FILE - In this Sept. 2, 1945, file photo, Japanese officials stand in a group facing representatives of the Allied armed forces prior to signing the surrender agreement on the deck of the USS Missouri in Tokyo Bay, during the surrender ceremony marking the end of World War II. Some U.S. veterans and government officials will gather Wednesday, Sept. 2, 2020, in Hawaii to mark the 75th anniversary of the surrender. (AP Photo/Max Desfor, File)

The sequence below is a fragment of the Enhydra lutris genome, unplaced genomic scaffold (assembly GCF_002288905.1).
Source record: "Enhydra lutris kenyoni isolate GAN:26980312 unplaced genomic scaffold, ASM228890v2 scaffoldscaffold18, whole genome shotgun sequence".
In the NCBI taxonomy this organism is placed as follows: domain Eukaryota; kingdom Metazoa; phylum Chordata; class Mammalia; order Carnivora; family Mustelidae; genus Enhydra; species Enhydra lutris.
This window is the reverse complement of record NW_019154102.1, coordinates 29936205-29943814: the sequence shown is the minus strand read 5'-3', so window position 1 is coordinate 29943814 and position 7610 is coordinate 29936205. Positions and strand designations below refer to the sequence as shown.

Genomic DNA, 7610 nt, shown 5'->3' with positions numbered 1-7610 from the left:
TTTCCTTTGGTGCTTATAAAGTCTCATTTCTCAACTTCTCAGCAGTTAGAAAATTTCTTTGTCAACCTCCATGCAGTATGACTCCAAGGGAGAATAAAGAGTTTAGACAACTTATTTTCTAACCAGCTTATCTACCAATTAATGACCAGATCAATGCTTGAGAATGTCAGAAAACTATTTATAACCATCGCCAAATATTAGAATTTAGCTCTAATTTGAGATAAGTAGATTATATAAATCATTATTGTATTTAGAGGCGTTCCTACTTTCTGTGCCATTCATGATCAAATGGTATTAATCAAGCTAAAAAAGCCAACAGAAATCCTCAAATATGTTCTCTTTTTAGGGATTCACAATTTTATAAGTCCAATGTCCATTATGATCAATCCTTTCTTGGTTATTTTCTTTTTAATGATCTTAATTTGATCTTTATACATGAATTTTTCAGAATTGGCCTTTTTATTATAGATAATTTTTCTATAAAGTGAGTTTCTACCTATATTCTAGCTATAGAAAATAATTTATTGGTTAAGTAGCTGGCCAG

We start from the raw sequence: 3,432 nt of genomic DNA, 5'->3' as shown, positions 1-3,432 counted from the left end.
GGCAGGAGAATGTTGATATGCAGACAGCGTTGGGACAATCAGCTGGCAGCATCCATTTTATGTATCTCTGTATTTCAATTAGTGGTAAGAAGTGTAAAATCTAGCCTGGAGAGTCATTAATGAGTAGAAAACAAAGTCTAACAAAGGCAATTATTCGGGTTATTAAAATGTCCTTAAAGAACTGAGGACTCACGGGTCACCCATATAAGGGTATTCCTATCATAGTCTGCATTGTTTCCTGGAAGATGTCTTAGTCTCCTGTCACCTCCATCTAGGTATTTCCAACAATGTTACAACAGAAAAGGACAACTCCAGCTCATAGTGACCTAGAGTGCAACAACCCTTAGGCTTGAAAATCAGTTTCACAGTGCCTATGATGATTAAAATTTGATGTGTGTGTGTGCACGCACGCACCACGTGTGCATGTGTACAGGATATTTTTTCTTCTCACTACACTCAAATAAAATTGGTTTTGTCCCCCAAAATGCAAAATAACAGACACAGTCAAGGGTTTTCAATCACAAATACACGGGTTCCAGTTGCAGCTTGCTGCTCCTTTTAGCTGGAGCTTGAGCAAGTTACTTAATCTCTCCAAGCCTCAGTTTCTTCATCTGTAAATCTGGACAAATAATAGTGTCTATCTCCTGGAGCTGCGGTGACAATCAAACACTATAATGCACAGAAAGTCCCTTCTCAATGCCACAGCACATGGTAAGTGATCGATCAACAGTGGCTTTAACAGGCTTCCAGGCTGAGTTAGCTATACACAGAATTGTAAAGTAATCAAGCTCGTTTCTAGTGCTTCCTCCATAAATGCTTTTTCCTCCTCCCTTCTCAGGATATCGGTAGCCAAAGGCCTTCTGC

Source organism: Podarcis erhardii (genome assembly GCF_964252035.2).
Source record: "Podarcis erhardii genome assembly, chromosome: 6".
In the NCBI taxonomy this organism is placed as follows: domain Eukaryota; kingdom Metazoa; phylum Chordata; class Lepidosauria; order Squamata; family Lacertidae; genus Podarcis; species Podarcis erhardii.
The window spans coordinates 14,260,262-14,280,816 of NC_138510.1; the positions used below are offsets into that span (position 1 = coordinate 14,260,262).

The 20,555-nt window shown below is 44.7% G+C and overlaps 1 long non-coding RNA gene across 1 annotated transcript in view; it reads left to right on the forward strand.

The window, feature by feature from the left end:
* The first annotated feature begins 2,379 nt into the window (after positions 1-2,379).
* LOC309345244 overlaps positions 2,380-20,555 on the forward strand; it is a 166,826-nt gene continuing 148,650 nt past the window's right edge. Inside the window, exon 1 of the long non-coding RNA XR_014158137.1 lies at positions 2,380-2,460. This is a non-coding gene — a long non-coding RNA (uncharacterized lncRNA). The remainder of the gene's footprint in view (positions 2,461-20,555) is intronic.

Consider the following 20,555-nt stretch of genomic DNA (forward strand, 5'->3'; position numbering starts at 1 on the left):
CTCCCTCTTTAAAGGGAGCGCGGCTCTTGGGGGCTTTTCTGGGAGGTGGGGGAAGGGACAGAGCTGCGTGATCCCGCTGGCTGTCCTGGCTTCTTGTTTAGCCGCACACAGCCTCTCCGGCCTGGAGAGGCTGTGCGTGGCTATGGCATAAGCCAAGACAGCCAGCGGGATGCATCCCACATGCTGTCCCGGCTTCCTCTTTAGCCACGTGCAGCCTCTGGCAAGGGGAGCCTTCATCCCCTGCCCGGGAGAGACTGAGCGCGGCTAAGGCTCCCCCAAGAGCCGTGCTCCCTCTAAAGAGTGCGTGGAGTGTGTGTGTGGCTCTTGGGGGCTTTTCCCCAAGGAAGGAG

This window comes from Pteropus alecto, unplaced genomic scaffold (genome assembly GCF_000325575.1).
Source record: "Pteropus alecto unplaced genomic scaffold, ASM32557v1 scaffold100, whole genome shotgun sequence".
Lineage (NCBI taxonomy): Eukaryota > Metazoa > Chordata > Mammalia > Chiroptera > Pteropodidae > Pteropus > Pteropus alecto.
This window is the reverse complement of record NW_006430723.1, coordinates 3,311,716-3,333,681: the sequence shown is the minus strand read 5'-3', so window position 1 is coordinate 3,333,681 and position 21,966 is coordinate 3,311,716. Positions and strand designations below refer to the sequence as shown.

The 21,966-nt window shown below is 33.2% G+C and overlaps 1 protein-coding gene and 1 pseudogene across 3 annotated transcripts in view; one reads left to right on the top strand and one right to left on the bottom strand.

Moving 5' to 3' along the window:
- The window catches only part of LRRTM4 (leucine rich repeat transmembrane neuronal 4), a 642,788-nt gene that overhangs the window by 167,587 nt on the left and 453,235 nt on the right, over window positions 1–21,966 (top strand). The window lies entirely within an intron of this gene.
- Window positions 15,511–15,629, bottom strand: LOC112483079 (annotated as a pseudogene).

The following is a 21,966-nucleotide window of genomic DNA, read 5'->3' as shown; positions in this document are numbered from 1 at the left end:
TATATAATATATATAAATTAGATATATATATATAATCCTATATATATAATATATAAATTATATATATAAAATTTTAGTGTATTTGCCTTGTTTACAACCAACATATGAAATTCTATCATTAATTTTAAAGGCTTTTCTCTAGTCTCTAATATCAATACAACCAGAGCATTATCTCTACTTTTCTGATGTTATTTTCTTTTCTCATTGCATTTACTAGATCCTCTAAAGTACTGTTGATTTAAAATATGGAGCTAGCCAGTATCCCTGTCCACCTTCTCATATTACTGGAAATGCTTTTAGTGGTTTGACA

Jerry Pedersen, center, watches a livestream of Wednesday’s ceremony of the 75th anniversary of the end of WWII at his son’s home in West Sacramento, Calif. Pedersen, 95, was a U.S. Marine on the deck of the Missouri witnessing the end of World War II. But on the 75th anniversary, Pedersen and his surviving comrades who live on the mainland will be watching a livestream of the event from their homes instead of seeing it in person on the ship as they had planned. (AP Photo/Terry Chea)
HONOLULU — When Japanese military leaders climbed aboard the USS Missouri in Tokyo Bay on Sept. 2, 1945, the battleship was packed with U.S. sailors eager to see the end of World War II.